The invention therefore proposes a private telephone installation architecture, in particular for key systems and small time-division switches, incorporating a central unit including a digital switching network based on at least one time-division switching matrix and controlled by a control unit conventionally based on at least one processor, a set of random access and/or read-only memories and a clock, and which is adapted to enable communication by a plurality of telephones or terminals either directly by means of the switching network that it comprises, if these telephones or terminals are connected directly to it, or by means of telephone lines which connect said installation to at least one local central office of a telephone network, the telephones, terminals or lines being connected to termination circuits of the installation by means of which they are connected to the switching network via at least one time-division multiplex link and to the control unit, characterized in that it comprises a two-wire bidirectional signalling link time-shared between all the termination circuits for interchange of signalling with the control unit to which the signalling link is directly connected at a serial-parallel converter circuit.
The invention, its characteristics and its advantages are specified in the following description relating to the single figure described below.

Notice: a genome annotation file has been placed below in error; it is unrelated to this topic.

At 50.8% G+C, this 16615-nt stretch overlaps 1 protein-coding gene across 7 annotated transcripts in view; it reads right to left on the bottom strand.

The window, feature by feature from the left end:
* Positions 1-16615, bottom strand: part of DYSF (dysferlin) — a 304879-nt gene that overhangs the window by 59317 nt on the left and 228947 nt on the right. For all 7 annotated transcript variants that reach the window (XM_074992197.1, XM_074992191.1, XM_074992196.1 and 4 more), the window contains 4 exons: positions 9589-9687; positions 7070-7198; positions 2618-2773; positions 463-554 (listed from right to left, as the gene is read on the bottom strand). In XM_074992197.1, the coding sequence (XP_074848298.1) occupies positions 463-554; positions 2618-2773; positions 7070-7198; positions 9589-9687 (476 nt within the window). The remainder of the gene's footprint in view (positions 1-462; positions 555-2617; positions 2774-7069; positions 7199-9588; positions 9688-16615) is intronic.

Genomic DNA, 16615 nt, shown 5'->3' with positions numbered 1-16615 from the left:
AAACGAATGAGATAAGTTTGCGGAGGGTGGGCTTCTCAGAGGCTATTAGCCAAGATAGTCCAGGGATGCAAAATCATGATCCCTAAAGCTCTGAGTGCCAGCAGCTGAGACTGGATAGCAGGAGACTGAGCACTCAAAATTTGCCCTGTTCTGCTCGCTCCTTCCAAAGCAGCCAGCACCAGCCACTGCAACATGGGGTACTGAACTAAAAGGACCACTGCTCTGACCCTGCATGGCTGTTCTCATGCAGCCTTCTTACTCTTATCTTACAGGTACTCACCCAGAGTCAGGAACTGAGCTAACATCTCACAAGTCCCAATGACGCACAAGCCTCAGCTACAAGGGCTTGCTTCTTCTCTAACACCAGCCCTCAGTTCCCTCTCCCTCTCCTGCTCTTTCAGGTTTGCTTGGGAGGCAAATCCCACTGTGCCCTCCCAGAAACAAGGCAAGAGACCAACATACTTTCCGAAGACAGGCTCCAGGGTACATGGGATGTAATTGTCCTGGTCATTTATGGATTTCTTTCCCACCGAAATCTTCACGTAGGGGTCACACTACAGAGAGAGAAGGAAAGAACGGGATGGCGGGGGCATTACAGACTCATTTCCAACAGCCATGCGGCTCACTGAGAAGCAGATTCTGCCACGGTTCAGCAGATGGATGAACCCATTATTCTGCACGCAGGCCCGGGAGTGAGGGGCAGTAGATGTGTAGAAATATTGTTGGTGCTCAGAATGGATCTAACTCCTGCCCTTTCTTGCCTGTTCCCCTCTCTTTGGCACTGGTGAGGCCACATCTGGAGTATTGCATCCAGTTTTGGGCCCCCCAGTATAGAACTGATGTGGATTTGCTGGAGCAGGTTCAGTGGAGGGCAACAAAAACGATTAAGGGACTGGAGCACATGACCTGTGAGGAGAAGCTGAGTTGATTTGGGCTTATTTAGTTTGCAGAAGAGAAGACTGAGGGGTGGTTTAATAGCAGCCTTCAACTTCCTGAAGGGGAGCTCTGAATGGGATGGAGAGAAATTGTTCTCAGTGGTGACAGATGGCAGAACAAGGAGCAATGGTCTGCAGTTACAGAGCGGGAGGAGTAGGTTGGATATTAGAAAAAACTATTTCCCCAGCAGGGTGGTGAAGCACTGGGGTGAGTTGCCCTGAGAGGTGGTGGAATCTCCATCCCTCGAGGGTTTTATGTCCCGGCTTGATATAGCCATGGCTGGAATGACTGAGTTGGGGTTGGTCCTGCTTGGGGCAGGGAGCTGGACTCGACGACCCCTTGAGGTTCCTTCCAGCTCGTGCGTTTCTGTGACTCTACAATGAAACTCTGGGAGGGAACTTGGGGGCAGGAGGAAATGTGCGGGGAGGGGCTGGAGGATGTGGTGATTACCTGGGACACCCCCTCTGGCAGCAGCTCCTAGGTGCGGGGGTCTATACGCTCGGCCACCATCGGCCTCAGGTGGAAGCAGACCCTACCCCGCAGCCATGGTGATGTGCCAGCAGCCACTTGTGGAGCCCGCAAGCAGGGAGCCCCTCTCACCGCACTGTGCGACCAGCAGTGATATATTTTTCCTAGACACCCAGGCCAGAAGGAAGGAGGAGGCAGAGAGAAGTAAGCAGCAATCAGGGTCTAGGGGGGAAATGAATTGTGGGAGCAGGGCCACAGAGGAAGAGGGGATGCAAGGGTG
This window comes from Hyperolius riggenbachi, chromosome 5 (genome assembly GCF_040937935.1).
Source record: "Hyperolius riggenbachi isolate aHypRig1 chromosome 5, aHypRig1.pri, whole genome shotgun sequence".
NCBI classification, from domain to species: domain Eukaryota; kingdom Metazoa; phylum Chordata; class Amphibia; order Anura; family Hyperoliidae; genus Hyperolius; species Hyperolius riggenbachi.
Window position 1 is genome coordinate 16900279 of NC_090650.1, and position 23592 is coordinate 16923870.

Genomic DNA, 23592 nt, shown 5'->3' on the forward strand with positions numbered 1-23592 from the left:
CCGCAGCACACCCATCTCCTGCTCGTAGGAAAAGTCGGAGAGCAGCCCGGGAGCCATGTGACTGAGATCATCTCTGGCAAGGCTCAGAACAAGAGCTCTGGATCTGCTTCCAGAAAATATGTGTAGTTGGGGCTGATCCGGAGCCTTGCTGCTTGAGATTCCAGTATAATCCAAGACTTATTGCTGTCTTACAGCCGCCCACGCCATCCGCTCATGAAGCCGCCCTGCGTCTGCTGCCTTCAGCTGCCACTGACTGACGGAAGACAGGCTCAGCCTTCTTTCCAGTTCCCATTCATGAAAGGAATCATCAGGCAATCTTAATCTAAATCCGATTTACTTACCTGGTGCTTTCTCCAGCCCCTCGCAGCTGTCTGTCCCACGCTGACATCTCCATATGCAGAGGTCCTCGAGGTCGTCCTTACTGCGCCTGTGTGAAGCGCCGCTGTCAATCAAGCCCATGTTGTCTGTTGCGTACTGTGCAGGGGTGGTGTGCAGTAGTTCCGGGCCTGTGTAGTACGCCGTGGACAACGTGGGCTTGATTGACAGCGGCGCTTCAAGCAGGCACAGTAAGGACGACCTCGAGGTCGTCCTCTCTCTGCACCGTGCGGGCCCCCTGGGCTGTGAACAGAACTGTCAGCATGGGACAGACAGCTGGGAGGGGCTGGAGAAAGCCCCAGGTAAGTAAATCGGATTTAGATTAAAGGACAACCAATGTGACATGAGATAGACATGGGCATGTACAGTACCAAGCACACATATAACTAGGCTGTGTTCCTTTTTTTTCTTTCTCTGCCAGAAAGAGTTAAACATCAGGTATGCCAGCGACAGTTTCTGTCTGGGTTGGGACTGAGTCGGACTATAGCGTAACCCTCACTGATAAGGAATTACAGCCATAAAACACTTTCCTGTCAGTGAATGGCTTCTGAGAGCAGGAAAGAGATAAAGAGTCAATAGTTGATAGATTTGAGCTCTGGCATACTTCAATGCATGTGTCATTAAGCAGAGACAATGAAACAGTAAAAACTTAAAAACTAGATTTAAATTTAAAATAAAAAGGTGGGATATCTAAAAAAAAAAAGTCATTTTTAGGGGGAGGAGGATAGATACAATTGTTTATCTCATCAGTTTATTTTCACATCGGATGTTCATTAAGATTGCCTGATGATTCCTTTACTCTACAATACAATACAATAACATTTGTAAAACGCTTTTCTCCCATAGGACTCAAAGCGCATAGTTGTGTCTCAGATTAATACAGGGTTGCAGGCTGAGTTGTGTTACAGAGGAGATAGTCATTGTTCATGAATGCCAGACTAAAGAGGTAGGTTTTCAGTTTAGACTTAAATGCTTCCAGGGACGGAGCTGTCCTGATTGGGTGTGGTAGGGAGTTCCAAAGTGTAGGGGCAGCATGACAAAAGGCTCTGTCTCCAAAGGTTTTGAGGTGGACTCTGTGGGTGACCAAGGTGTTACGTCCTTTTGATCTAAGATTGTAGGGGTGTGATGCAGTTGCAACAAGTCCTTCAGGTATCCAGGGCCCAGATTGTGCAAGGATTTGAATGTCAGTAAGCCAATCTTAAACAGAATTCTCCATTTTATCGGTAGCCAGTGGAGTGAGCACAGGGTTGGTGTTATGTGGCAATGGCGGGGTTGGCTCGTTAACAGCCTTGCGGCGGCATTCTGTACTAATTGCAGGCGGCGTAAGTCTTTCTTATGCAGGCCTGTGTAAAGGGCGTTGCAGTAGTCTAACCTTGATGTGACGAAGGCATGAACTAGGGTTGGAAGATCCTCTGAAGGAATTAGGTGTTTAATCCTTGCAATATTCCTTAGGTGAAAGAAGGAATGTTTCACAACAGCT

The single figure shows a telephone installation architecture in accordance with the invention.
The telephone installation shown in the single figure is designed to connect a plurality of telephones and terminals 1 through a central unit 2 to each other and optionally to other identical or compatible telephones or terminals forming part of a telephone network interconnecting such installations and to which the installation in question is connected.
The telephones may be conventional analog or digital telephones, essentially intended for speech communications, or telephones specifically designed for speech and data communications and communication with electronic data processing and other information technology equipments, or dedicated terminals such as facsimile machines or electronic telephone directory terminals.
In the embodiment described as an example the telephones or terminals 1 are of the dedicated kind and each is adapted to be connected to the installation by two pairs of wires of which one pair is used to transmit so-called conversation signals (switched data or voice signals) and the second pair is used to supply power to the telephone or terminal 1 from the central unit 2 of the installation and for the interchange of signalling between the telephones or terminals 1 and the central unit 2. As is well known, this kind of connection significantly enhances information and operating capability without requiring a totally digital installation of the integrated services private network kind.